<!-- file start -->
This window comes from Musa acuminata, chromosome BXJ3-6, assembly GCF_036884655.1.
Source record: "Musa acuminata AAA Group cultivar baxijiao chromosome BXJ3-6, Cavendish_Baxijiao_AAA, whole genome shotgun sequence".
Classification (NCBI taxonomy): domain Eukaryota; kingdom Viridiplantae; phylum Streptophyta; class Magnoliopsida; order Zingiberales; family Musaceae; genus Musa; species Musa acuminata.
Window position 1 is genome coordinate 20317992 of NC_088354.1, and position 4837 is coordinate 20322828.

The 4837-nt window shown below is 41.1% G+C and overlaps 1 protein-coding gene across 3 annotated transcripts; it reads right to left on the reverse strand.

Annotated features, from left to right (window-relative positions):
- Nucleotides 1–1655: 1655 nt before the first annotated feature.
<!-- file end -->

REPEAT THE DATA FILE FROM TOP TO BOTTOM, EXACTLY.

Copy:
This window comes from Musa acuminata, chromosome BXJ3-6, assembly GCF_036884655.1.
Source record: "Musa acuminata AAA Group cultivar baxijiao chromosome BXJ3-6, Cavendish_Baxijiao_AAA, whole genome shotgun sequence".
Classification (NCBI taxonomy): domain Eukaryota; kingdom Viridiplantae; phylum Streptophyta; class Magnoliopsida; order Zingiberales; family Musaceae; genus Musa; species Musa acuminata.
Window position 1 is genome coordinate 20317992 of NC_088354.1, and position 4837 is coordinate 20322828.

The 4837-nt window shown below is 41.1% G+C and overlaps 1 protein-coding gene across 3 annotated transcripts; it reads right to left on the reverse strand.

Annotated features, from left to right (window-relative positions):
- Nucleotides 1–1655: 1655 nt before the first annotated feature.